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Modern Urban Parks

Terence Young
Geographical Review
Vol. 85, No. 4, Thematic Issue: American Urban Geography (Oct., 1995), pp. 535-551
DOI: 10.2307/215924
Stable URL: http://www.jstor.org/stable/215924
Page Count: 17
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Modern Urban Parks
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Abstract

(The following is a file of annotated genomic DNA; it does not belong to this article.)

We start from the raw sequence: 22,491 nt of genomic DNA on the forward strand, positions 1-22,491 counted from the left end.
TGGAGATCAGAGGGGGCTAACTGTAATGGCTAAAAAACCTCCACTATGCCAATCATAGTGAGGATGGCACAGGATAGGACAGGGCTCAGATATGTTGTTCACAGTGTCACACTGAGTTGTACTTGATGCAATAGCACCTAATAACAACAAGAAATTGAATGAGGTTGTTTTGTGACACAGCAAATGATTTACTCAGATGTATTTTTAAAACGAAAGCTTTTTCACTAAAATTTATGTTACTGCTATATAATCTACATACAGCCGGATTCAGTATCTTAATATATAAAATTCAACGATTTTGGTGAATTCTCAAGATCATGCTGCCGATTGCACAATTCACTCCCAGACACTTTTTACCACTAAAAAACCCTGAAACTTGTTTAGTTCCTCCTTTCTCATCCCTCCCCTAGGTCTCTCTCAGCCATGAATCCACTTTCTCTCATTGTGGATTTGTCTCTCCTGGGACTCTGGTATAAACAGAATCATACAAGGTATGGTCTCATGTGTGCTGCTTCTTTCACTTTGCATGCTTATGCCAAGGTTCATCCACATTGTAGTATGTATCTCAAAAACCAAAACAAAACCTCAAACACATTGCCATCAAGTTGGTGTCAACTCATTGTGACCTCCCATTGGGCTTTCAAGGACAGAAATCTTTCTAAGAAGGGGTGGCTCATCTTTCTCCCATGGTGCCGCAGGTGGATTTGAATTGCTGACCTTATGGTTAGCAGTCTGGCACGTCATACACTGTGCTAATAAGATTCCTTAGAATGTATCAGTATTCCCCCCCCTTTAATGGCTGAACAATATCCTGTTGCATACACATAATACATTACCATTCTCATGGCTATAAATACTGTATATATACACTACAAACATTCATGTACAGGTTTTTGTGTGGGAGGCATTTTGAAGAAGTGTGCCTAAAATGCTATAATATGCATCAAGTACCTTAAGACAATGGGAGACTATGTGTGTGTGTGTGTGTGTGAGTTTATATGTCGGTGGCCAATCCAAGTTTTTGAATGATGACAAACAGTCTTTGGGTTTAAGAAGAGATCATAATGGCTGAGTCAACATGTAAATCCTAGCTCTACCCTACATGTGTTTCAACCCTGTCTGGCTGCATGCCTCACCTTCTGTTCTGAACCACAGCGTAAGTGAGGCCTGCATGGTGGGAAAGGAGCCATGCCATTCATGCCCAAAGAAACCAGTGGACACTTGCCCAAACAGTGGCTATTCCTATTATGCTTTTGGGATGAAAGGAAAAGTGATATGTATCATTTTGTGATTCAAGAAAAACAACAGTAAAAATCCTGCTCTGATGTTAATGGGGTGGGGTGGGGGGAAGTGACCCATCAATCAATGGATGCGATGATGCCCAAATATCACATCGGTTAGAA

Urban parks were once thought to be representations of nature that would promote a better society. Like cities, these parks were subject to modernization: sections of them became segments dedicated to specialized uses. These social-spatial changes are linked to a changing concept of how parks contribute to the improvement of society. Golden Gate Park in San Francisco, where such changes began during the 1880s, is examined as a case study, but the generalizations apply to most large parks in the central cities of American metropolitan areas. Examples of changes are ornamental plant species, play areas for children, and athletics for adolescents and adults.

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